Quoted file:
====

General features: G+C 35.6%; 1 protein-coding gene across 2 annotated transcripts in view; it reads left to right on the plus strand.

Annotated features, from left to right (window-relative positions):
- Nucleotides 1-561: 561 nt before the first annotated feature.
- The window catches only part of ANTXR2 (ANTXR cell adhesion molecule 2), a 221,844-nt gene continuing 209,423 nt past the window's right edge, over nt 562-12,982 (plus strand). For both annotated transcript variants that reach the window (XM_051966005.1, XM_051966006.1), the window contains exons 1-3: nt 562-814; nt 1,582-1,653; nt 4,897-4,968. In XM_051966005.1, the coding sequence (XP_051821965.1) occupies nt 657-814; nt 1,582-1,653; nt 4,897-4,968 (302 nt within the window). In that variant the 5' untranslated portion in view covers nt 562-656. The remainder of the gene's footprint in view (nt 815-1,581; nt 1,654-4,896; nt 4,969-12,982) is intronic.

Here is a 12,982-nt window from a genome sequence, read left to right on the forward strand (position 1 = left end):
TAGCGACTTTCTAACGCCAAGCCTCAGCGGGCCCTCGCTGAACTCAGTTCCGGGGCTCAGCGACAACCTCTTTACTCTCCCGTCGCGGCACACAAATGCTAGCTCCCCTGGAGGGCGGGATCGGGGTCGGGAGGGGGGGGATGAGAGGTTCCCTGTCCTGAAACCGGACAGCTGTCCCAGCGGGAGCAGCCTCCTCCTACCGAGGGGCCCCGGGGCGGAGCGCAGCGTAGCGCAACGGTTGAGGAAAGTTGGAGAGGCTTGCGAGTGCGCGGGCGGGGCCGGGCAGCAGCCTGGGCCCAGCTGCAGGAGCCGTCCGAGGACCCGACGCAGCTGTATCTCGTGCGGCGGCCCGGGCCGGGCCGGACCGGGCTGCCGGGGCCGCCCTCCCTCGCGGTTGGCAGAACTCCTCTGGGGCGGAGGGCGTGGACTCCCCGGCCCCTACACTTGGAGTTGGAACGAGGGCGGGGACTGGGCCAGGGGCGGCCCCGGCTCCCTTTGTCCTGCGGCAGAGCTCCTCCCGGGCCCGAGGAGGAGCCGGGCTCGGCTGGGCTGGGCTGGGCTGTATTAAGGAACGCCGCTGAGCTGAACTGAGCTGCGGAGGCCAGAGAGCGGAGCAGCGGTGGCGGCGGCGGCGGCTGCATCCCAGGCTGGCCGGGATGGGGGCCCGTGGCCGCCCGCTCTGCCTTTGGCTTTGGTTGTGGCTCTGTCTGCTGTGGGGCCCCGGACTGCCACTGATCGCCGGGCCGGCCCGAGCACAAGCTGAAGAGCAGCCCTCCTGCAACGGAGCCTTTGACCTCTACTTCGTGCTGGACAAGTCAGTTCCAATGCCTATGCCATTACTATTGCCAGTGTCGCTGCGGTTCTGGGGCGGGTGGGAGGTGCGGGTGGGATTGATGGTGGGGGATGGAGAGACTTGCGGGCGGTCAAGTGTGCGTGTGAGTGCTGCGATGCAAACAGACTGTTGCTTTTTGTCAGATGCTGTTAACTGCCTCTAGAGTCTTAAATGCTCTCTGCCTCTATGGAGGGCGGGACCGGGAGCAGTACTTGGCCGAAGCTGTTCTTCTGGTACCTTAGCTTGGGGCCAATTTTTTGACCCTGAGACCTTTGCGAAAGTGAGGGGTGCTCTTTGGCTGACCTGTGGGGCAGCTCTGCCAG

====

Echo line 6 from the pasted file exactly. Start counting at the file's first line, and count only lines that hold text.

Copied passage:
TAGCGACTTTCTAACGCCAAGCCTCAGCGGGCCCTCGCTGAACTCAGTTCCGGGGCTCAGCGACAACCTCTTTACTCTCCCGTCGCGGCACACAAATGCTAGCTCCCCTGGAGGGCGGGATCGGGGTCGGGAGGGGGGGGATGAGAGGTTCCCTGTCCTGAAACCGGACAGCTGTCCCAGCGGGAGCAGCCTCCTCCTACCGAGGGGCCCCGGGGCGGAGCGCAGCGTAGCGCAACGGTTGAGGAAAGTTGGAGAGGCTTGCGAGTGCGCGGGCGGGGCCGGGCAGCAGCCTGGGCCCAGCTGCAGGAGCCGTCCGAGGACCCGACGCAGCTGTATCTCGTGCGGCGGCCCGGGCCGGGCCGGACCGGGCTGCCGGGGCCGCCCTCCCTCGCGGTTGGCAGAACTCCTCTGGGGCGGAGGGCGTGGACTCCCCGGCCCCTACACTTGGAGTTGGAACGAGGGCGGGGACTGGGCCAGGGGCGGCCCCGGCTCCCTTTGTCCTGCGGCAGAGCTCCTCCCGGGCCCGAGGAGGAGCCGGGCTCGGCTGGGCTGGGCTGGGCTGTATTAAGGAACGCCGCTGAGCTGAACTGAGCTGCGGAGGCCAGAGAGCGGAGCAGCGGTGGCGGCGGCGGCGGCTGCATCCCAGGCTGGCCGGGATGGGGGCCCGTGGCCGCCCGCTCTGCCTTTGGCTTTGGTTGTGGCTCTGTCTGCTGTGGGGCCCCGGACTGCCACTGATCGCCGGGCCGGCCCGAGCACAAGCTGAAGAGCAGCCCTCCTGCAACGGAGCCTTTGACCTCTACTTCGTGCTGGACAAGTCAGTTCCAATGCCTATGCCATTACTATTGCCAGTGTCGCTGCGGTTCTGGGGCGGGTGGGAGGTGCGGGTGGGATTGATGGTGGGGGATGGAGAGACTTGCGGGCGGTCAAGTGTGCGTGTGAGTGCTGCGATGCAAACAGACTGTTGCTTTTTGTCAGATGCTGTTAACTGCCTCTAGAGTCTTAAATGCTCTCTGCCTCTATGGAGGGCGGGACCGGGAGCAGTACTTGGCCGAAGCTGTTCTTCTGGTACCTTAGCTTGGGGCCAATTTTTTGACCCTGAGACCTTTGCGAAAGTGAGGGGTGCTCTTTGGCTGACCTGTGGGGCAGCTCTGCCAG